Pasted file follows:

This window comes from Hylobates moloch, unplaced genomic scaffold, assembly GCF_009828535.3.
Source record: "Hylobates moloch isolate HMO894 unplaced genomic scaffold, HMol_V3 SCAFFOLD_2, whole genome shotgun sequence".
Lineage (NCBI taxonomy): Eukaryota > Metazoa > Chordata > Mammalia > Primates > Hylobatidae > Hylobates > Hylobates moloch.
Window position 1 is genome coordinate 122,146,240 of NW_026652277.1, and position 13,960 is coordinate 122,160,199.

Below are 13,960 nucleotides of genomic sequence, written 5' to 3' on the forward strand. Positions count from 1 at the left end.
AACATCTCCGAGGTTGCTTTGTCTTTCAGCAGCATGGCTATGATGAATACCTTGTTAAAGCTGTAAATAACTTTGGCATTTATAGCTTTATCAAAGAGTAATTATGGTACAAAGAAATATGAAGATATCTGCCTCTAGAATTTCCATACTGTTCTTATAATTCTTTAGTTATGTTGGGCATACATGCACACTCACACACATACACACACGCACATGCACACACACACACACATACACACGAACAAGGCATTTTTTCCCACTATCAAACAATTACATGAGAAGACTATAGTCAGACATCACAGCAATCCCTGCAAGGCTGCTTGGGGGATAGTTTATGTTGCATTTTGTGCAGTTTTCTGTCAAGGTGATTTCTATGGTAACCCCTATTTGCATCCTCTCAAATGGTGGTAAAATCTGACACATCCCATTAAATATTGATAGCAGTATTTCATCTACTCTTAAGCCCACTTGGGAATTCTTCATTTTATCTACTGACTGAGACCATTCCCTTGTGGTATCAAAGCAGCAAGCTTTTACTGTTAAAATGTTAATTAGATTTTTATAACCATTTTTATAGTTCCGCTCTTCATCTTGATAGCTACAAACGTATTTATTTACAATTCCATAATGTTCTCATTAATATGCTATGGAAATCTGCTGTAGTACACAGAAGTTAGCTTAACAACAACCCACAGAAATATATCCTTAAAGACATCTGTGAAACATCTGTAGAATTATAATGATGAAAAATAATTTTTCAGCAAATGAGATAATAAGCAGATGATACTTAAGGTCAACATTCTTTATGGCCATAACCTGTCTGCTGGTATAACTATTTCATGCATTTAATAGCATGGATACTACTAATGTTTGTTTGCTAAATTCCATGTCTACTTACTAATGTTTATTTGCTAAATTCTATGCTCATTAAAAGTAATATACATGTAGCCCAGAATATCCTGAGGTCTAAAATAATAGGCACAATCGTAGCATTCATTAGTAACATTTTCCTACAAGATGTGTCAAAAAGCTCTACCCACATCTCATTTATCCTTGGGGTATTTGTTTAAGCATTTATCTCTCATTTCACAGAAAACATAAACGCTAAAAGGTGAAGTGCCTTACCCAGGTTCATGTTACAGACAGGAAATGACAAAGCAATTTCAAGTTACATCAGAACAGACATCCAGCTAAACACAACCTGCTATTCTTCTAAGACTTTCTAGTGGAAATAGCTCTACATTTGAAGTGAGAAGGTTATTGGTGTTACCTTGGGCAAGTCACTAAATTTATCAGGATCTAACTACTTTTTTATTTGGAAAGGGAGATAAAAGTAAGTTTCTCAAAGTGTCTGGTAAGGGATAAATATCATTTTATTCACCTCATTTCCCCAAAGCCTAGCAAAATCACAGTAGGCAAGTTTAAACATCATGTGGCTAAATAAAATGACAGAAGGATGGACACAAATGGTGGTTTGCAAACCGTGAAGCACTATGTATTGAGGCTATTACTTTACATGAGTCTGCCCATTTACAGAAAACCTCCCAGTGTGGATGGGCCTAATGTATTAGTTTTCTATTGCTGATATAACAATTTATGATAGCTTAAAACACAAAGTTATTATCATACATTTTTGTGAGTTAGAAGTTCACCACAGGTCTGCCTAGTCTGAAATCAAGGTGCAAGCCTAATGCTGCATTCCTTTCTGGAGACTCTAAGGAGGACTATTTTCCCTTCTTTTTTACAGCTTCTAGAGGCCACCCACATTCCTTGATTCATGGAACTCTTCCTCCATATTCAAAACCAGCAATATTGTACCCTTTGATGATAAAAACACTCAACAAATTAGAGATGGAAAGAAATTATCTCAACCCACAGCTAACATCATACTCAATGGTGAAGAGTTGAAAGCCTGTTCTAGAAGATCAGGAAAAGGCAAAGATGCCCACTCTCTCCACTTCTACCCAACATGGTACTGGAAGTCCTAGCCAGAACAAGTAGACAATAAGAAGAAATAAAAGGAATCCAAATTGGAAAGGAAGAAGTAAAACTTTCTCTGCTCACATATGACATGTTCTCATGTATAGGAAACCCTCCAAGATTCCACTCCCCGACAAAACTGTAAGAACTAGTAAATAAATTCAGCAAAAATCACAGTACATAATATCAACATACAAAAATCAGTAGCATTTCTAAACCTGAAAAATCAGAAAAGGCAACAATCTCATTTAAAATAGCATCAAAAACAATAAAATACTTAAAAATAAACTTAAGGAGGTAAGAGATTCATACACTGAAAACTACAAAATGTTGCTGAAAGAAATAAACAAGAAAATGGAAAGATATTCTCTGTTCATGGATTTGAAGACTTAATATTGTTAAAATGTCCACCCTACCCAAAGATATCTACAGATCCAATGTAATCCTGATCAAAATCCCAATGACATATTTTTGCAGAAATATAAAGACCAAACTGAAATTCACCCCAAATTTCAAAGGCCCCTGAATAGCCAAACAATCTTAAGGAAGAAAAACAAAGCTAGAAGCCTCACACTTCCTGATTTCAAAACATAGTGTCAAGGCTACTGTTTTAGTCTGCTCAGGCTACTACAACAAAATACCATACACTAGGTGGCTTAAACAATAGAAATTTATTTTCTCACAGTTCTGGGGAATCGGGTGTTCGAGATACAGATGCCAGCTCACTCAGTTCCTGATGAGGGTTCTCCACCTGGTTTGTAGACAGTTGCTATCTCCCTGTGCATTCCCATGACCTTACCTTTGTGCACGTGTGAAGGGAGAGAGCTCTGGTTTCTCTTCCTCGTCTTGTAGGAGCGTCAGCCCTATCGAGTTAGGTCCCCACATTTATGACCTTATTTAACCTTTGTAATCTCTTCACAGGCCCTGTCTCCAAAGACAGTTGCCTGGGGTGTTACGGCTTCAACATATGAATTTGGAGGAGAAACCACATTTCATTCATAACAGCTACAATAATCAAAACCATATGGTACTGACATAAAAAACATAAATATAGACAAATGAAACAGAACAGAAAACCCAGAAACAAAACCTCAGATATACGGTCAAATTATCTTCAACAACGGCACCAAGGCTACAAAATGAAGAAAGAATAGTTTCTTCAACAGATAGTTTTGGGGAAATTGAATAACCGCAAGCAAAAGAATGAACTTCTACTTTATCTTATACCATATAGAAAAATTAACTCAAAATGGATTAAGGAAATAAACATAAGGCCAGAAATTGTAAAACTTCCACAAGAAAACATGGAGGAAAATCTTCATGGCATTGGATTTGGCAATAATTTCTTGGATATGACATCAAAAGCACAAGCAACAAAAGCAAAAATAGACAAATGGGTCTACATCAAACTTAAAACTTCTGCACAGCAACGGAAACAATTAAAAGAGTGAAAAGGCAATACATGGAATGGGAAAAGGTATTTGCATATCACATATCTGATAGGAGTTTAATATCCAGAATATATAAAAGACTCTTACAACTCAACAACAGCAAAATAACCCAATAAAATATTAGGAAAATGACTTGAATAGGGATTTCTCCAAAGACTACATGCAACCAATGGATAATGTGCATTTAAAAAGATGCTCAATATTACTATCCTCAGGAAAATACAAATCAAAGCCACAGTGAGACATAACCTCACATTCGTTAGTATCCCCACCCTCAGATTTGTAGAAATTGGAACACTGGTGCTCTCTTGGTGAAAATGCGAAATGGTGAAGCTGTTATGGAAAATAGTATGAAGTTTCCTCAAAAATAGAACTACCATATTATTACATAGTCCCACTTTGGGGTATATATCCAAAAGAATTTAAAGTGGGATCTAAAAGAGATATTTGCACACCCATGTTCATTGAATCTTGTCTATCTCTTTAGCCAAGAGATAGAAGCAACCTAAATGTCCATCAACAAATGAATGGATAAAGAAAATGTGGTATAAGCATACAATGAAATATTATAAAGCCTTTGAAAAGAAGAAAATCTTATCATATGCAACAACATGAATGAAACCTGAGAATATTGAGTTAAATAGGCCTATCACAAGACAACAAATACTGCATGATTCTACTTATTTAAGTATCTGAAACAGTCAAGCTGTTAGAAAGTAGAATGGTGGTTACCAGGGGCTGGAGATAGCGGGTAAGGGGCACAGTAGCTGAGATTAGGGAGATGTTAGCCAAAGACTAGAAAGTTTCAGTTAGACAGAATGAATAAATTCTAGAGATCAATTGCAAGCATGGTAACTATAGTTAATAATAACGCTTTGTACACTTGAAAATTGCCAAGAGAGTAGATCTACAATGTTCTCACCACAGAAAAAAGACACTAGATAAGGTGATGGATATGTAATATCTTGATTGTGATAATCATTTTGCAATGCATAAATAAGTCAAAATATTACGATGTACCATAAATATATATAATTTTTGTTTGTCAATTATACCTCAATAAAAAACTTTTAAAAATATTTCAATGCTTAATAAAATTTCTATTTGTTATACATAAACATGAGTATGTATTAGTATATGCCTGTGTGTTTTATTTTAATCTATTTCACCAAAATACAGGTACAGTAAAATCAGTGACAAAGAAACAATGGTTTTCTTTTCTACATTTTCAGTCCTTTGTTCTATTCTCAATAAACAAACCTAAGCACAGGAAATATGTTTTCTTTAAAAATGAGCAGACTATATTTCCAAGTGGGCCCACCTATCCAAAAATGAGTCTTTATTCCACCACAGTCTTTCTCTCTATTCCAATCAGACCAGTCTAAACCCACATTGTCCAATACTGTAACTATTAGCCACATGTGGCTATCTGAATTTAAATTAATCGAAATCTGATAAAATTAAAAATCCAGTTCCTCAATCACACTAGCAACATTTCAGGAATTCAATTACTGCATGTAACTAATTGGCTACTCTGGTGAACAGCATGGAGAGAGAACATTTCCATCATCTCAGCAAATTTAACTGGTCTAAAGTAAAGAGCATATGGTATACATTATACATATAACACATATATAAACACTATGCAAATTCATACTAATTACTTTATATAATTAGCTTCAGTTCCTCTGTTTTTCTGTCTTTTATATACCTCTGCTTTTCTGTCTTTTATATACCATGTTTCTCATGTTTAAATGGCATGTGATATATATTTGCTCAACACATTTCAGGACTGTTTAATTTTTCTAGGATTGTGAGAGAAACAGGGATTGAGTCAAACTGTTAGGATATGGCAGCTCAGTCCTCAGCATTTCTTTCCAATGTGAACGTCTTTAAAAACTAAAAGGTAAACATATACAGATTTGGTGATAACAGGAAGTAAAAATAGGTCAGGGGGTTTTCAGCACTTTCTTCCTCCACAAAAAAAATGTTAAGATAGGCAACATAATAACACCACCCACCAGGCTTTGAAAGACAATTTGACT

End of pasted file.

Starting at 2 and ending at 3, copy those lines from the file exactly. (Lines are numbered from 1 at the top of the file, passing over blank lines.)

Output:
Source record: "Hylobates moloch isolate HMO894 unplaced genomic scaffold, HMol_V3 SCAFFOLD_2, whole genome shotgun sequence".
Lineage (NCBI taxonomy): Eukaryota > Metazoa > Chordata > Mammalia > Primates > Hylobatidae > Hylobates > Hylobates moloch.